My life as a boson
Peter Higgs looks back over the highlights of his career in science
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Peter Higgs is not someone who craves the limelight. He lives a quiet life in a flat in Edinburgh, the city where he spent the bulk of his academic career as a particle theorist, and rarely ventures into TV or radio studios to pontificate on the frantic hunt at CERN and Fermilab for the boson that bears his name. If anything, the 83-year-old Higgs is acutely embarrassed by the term "the Higgs boson", which – he feels – singles him out at the expense of other theorists who were also involved in conceiving the core ideas that led to its prediction.

But while Higgs does not like to crow too much about himself, he is by no means some sort of recluse. Indeed, Higgs was delighted to give this special audio interview to Physics World while visiting Bristol last month as part of a series of other speaking engagements in the city. In the interview, he emphasizes that at least five other theorists – Robert Brout, Francois Englert, Gerald Guralnik, Carl Hagen and Tom Kibble – deserve credit for predicting the Higgs boson, adding that "the person who is still slightly aggrieved is Phil Anderson, the condensed-matter theorist, who said he knew it all already".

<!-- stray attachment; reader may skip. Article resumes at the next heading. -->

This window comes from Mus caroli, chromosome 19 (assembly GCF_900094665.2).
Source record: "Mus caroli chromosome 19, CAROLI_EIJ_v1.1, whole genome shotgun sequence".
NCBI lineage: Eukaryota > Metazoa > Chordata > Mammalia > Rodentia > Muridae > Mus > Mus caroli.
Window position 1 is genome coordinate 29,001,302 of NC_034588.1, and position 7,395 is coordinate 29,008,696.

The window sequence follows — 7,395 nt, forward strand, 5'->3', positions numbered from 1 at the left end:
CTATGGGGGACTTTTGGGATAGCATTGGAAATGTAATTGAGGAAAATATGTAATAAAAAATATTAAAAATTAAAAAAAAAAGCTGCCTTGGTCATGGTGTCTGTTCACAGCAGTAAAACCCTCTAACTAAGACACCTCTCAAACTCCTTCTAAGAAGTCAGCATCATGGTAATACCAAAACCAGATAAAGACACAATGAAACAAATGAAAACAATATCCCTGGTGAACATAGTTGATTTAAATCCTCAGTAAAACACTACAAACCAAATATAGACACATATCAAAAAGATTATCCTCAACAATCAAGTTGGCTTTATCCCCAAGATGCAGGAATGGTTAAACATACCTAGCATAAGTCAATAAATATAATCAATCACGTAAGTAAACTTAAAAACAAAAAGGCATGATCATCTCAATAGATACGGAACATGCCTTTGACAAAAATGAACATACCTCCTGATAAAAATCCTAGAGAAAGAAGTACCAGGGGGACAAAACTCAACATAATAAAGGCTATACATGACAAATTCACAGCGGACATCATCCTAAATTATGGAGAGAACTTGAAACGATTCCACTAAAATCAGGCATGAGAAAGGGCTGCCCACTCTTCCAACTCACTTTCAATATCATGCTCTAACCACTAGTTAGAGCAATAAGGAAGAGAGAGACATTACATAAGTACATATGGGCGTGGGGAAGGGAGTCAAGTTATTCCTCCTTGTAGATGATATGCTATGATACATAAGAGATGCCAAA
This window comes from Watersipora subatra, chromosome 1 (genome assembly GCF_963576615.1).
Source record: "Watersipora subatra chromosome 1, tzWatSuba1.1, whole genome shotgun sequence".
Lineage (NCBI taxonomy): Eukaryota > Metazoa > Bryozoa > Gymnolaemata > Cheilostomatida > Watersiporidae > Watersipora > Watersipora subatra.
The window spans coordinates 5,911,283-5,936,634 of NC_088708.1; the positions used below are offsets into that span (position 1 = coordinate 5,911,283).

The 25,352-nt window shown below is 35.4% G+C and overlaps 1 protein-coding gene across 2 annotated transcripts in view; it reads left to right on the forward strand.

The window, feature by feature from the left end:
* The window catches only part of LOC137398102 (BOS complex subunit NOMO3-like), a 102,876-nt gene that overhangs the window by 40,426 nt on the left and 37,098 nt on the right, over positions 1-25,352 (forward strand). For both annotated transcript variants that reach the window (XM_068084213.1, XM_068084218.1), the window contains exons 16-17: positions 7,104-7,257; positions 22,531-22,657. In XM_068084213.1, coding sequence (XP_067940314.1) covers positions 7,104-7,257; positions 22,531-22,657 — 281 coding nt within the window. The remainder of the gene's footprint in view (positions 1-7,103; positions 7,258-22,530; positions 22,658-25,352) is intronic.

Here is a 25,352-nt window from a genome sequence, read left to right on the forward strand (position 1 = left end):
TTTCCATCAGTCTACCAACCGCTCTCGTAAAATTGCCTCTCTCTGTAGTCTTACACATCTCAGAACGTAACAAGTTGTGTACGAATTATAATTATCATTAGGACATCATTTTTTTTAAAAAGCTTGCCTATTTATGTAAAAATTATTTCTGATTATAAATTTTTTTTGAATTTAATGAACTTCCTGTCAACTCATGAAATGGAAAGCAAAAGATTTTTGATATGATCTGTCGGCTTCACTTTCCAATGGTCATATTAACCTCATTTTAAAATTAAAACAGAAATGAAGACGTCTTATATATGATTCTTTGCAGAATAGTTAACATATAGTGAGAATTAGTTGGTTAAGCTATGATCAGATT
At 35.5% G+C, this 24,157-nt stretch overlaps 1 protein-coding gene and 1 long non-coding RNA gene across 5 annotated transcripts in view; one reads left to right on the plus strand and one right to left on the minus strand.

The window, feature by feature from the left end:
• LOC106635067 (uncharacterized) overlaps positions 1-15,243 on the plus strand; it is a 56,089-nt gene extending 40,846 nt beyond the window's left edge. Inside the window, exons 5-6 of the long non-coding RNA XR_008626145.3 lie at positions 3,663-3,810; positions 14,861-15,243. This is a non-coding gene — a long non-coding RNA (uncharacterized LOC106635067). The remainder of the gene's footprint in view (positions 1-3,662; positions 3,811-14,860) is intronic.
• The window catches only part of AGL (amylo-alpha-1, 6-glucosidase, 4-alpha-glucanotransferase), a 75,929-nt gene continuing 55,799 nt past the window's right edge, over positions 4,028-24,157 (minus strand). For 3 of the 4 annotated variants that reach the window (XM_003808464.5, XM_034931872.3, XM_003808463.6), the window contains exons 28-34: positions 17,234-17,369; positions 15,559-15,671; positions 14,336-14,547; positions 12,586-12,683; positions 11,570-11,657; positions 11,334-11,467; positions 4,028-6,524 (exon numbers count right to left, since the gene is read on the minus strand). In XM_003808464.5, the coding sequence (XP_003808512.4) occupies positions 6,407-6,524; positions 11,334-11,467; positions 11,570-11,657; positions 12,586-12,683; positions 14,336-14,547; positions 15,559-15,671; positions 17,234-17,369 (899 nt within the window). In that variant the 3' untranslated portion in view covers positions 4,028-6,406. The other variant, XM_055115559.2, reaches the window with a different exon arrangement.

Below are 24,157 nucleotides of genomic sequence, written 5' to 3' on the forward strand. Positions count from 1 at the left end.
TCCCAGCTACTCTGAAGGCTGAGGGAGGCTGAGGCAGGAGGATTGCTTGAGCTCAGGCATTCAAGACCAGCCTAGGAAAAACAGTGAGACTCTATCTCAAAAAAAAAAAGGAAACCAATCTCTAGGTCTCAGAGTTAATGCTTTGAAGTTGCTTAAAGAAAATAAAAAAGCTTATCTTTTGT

Higgs also talks about how the Higgs boson came to be so named, what his current research interests are, why he holds no particular religious views – and what he thinks is the best analogy anyone has ever made for the Higgs boson. "The one I object to least is the one used by David Miller," says Higgs, referring to the University College London physicist who wrote one of the winning entries in a 1993 competition set by then UK science minister William Waldegrave, after the latter asked physicists to explain – on one sheet of A4 paper – what the Higgs boson is and why it needed to be found.

Miller famously likened the boson to former British prime minister Margaret Thatcher moving through a crowded room, gaining mass as other people congregate around her. "I do object when people draw an analogy with dragging something through treacle," Higgs points out. "That's [a] dissipative [process] and this isn't." If CERN announces next week that a Higgs boson has been officially "discovered", you can be sure that Higgs will have to put up not just with woolly analogies, but also with the world's spotlight being on him once again.